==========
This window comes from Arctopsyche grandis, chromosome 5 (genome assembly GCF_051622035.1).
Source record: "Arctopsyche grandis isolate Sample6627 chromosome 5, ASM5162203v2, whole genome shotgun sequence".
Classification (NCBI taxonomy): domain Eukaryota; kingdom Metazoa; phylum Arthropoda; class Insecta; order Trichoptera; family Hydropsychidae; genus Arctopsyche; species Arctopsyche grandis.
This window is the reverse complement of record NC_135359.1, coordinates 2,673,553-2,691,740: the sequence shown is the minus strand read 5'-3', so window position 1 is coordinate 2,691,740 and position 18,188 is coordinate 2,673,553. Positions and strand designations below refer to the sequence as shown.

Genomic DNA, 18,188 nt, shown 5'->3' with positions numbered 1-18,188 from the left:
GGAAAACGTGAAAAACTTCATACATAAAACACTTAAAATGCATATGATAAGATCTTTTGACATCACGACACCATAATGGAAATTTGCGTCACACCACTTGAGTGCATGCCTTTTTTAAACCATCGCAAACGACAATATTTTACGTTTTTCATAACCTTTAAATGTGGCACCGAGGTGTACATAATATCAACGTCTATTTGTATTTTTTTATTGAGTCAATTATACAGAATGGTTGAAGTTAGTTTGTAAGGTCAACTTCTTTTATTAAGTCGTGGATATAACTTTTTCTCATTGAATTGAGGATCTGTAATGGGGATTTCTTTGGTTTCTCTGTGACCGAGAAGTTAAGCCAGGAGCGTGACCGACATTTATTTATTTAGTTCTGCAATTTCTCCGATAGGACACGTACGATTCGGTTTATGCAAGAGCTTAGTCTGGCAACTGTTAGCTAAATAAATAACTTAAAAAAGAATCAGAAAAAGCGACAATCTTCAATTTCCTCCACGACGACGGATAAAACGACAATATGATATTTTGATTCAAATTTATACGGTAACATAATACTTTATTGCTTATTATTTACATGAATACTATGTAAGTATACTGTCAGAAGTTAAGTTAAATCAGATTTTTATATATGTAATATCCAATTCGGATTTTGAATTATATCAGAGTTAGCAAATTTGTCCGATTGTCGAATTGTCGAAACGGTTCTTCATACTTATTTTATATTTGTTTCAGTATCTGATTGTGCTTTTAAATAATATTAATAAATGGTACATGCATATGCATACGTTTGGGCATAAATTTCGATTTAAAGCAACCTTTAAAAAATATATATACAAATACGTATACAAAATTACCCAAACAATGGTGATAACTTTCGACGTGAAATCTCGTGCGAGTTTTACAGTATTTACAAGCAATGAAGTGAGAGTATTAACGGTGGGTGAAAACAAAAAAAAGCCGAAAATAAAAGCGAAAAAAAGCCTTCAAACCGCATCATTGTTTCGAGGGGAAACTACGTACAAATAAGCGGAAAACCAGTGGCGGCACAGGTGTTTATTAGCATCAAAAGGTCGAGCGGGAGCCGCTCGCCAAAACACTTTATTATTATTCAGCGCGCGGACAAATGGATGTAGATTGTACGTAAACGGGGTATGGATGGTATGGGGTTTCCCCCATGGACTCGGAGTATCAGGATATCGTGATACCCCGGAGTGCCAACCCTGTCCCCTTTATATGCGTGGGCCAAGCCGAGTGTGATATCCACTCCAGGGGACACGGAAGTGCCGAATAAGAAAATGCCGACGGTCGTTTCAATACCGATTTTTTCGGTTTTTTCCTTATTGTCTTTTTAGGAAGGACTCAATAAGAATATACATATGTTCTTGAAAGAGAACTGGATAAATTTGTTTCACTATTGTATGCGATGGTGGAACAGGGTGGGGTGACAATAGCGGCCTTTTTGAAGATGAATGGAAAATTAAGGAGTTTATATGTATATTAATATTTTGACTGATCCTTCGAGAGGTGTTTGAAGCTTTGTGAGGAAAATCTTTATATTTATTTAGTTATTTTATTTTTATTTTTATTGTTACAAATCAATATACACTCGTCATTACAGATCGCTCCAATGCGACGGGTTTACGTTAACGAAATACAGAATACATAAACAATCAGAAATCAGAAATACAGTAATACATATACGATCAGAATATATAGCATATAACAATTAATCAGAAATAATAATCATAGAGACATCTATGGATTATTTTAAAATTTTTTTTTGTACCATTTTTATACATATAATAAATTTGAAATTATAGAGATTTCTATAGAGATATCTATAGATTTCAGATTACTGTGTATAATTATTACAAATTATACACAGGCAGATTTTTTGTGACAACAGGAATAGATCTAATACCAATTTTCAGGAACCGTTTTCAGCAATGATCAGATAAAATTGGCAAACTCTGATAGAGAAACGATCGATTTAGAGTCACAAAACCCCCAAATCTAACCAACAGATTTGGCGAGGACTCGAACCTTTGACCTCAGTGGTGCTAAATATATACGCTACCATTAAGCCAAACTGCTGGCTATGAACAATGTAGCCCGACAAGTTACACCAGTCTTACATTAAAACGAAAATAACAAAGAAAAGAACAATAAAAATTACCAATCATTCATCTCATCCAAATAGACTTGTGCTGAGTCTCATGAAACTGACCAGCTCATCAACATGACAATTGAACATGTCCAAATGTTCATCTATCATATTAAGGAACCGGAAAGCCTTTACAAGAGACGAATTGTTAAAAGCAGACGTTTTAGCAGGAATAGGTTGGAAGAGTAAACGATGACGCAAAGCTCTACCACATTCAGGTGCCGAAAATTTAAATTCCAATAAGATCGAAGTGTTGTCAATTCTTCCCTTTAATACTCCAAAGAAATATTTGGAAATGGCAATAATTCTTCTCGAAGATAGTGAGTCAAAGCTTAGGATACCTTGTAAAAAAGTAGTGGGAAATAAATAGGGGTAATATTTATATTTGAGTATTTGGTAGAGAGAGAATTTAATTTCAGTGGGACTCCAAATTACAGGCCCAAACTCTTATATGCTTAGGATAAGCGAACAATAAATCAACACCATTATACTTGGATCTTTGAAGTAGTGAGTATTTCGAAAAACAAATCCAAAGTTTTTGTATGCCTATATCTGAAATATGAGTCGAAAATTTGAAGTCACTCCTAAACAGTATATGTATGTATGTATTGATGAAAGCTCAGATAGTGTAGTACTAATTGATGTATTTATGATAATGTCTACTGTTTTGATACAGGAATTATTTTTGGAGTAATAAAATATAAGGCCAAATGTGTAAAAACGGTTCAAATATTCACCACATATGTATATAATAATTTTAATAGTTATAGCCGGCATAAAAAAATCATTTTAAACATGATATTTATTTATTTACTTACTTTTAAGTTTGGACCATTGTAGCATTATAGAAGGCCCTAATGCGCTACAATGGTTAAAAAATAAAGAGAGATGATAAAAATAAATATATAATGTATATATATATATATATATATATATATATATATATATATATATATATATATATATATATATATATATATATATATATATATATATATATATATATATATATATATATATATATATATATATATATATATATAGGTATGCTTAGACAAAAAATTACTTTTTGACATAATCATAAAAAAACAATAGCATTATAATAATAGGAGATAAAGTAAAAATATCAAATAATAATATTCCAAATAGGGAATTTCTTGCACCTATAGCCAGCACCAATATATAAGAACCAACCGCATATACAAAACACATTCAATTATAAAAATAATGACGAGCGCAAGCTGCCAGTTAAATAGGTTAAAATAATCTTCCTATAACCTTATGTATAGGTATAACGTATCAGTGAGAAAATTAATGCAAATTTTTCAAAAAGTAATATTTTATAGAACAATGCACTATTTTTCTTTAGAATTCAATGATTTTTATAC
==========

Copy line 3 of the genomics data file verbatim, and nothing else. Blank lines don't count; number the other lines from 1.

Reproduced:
Classification (NCBI taxonomy): domain Eukaryota; kingdom Metazoa; phylum Arthropoda; class Insecta; order Trichoptera; family Hydropsychidae; genus Arctopsyche; species Arctopsyche grandis.